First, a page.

Gary Tharaldson reflects on the impact of Ryan Thorpe – Agweek

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FARGO, ND — Ryan Thorpe, chief operating officer of Tharaldson Ethanol of Casselton, North Dakota, will be greatly missed as a business strategist and business leader, the company’s chief executive said.

Gary Tharaldson, 76, who owns a dozen businesses including the ethanol plant, said Thorpe’s death on July 7, 2022, at a lakeside home in Minnesota, shocked the business and industry. Thorpe died by suicide.

Tharaldson described Thorpe’s passing as a great loss, personally and professionally. Thorpe was instrumental in guiding what is now the seventh largest ethanol plant in the nation.

Ryan Thorpe. The 47-year-old is fondly remembered for his role as chief operating officer of Tharaldson Ethanol LLC, of ​​Casselton, North Dakota, one of the largest ethanol plants in the United States. The company represents approximately 20% of the entire portfolio, which includes Gary Tharaldson’s business, which includes hotels, land and other businesses. File photo taken April 8, 2020 in Casselton, North Dakota.

Mikkel Pates / Agweek

“He was the face of our company, really, because he was the man who went to all the national meetings and state meetings about ethanol, and gave speeches and so on,” said said Tharaldson in an interview with Agweek. “He was a wonderful man and it was a very difficult loss.”

Thorpe has been instrumental in many expansions, especially in recent years.

“He just had this personality that was an ‘A-plus,'” Tharaldson said.

Thorpe, with a background and experience in banking and finance, was on board just before the factory opened in 2009.

A Tharaldson ethanol sign stands in front of the company's ethanol manufacturing plant west of Casselton, ND
The Tharaldson Ethanol plant in Casselton, North Dakota, built in 2008 for about $280 million, employs 57 people. It makes up about 20% of the entire portfolio, dominated by a hotel, land and other entities owned by Gary Tharaldson, one of North Dakota’s wealthiest people and one of its top contractors. File photo taken April 8, 2020 in Casselton, North Dakota.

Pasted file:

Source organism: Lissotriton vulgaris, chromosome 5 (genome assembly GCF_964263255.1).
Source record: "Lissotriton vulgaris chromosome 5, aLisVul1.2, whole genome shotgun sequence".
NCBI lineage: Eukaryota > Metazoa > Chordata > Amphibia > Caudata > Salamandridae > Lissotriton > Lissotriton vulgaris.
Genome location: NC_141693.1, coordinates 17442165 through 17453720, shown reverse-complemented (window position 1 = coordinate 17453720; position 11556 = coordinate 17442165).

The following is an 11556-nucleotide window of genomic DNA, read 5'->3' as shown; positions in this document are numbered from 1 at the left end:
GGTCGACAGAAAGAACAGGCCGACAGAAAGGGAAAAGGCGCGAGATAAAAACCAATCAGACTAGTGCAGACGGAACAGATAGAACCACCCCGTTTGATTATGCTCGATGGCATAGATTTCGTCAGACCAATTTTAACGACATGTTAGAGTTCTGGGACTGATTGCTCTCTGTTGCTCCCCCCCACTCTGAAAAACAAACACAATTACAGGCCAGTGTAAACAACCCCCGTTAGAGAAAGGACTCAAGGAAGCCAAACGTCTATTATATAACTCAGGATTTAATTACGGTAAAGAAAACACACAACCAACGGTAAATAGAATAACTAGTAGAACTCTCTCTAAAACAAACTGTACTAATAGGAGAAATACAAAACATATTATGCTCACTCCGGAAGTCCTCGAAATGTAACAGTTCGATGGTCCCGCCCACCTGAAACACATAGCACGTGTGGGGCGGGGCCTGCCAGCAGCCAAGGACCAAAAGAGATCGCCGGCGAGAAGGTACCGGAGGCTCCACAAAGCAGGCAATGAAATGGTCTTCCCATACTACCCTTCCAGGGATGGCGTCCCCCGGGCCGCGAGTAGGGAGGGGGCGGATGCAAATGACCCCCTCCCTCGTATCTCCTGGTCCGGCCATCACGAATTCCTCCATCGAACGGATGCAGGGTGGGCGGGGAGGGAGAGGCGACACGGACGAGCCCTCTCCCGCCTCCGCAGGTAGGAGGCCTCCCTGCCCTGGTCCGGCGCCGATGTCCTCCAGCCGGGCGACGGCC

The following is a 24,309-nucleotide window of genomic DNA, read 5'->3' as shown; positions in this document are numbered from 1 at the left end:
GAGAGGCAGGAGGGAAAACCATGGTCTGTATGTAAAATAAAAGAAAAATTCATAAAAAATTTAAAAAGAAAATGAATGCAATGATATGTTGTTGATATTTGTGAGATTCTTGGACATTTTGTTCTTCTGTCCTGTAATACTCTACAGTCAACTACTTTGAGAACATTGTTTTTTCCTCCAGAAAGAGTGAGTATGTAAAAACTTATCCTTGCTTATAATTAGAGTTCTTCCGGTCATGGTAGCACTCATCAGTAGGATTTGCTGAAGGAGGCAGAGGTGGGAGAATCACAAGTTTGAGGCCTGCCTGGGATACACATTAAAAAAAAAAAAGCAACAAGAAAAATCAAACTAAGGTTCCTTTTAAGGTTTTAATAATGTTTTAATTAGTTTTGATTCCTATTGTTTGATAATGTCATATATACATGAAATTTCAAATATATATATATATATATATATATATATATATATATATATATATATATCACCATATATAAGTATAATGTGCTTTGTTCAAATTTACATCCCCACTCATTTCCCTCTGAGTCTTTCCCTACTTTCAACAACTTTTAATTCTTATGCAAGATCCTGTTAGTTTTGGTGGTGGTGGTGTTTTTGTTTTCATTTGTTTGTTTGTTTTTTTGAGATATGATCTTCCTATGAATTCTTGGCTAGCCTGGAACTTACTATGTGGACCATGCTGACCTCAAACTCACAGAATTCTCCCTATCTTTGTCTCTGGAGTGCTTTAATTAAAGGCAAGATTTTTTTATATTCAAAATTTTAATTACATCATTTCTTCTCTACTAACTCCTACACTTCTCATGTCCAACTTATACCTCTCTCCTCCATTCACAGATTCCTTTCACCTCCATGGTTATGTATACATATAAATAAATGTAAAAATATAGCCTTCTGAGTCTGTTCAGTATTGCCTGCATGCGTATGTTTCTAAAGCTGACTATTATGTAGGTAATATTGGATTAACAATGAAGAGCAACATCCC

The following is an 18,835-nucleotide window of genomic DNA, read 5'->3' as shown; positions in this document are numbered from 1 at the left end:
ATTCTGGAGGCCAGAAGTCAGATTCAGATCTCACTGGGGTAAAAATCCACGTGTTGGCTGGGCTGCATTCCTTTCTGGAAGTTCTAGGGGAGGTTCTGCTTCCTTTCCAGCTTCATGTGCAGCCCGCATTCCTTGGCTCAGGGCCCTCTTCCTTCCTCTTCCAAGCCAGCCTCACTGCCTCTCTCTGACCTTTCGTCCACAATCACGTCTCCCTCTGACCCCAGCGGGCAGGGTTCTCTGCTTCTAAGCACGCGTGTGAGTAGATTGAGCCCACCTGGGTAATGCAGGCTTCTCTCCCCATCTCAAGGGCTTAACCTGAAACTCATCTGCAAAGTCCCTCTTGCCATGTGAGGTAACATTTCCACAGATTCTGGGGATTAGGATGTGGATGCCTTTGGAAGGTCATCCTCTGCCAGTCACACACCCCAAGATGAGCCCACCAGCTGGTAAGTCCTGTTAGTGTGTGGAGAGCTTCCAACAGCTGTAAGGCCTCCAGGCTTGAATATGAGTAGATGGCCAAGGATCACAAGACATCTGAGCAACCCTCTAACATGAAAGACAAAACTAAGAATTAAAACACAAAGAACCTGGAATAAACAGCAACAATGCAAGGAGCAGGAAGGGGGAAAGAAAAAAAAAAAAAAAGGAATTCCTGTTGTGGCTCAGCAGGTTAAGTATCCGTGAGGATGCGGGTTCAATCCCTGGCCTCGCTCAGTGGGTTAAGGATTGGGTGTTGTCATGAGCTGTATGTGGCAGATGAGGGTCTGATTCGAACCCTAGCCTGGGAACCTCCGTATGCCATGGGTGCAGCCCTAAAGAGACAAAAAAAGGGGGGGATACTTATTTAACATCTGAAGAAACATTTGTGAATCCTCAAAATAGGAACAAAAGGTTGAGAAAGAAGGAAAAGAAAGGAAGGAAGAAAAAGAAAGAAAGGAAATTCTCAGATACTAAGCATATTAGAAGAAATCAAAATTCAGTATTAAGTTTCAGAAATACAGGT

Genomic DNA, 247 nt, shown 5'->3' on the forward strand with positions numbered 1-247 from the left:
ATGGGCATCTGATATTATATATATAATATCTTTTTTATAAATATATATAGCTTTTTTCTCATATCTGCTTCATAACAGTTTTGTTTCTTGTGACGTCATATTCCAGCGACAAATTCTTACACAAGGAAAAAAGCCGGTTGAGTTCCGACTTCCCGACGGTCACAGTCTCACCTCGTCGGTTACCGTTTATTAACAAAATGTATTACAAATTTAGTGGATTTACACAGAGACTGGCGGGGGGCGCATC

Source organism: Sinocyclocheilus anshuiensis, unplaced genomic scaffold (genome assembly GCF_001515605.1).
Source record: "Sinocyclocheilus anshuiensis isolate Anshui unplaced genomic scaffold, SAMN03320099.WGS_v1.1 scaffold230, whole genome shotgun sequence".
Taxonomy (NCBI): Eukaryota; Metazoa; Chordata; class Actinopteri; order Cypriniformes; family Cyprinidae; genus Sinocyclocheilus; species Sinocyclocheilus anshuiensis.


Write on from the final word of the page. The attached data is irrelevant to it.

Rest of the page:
Mikkel Pates / Agweek

One of his hotel employees was Kyle Newman, grandson of Harold Newman, owner of Newman Signs, Inc., in Jamestown, North Dakota, who also owned the corn ethanol plant Alchem ​​​​Ltd. in North Dakota. Kyle encouraged Tharaldson to get into the ethanol business. Ryan Thorpe, who worked for First International Bank, was hired to work on the company’s financial arrangements.

Tharaldson, a hotel construction magnate, started the ethanol plant with a capacity of 100 million gallons per year. Thorpe and his colleagues helped him achieve 175 million gallons of production. The company became proficient in marketing distillers grain and added corn oil production about five years ago.

“I think where his fingerprint is is the relationship he had with all the other (ethanol) plants and the state and national association,” Tharaldson said.

The plant had a difficult start. Tharaldson Ethanol had purchased a German-made pelletizer dryer that never worked. The company successfully sued the manufacturer, but only recovered $16 million of a $30 million investment and purchased a new dryer for $40 million.

Puffy clouds in a bright blue sky flank the Tharaldson ethanol plant in April 2020.
The Tharaldson ethanol plant in Casselton, North Dakota, was built in 2009 and initially suffered construction issues. It produces up to about 175 million gallons of ethanol per year, above its initial rating of 100 gallons per year. File photo taken April 8, 2020 in Casselton, North Dakota.

Mikkel Pates / Agweek

As the company regained its footing, another setback occurred around 2011 due to high corn prices and low ethanol prices. Thorpe, then director Kyle Newman and then-CEO Tharaldson’s son Matt Tharaldson navigated these issues. Tharaldson’s capital in the hotel empire allowed them to survive.

Better days have finally arrived. The company posted a profit of $72 million in 2013. Gasoline prices rose sharply, but corn prices did not rise as quickly.

In 2012, Newman stepped down and Tharaldson’s son Matt also sought other pursuits, and Thorpe became COO.

Thorpe oversaw the marketing of distillers grain and corn oil and marketed ethanol through Green Plains, Inc., of Omaha, Nebraska. He worked closely with Ryan Carter, who led plant operations for approximately eight years. The two worked together to find ways to make the plant more efficient and profitable.

A gas pump has choices of ethanol options for motorists.
Ethanol fuel use and consumption increased dramatically in the days of Ryan Thorpe, 47, former COO of Tharaldson Ethanol, Casselton, North Dakota. Thorpe, who died July 7, 2022, was one of North Dakota’s most visible industry ethanol advocates and strategists. File photo taken January 14, 2019 in Valley City, North Dakota.

Mikkel Pates / Agweek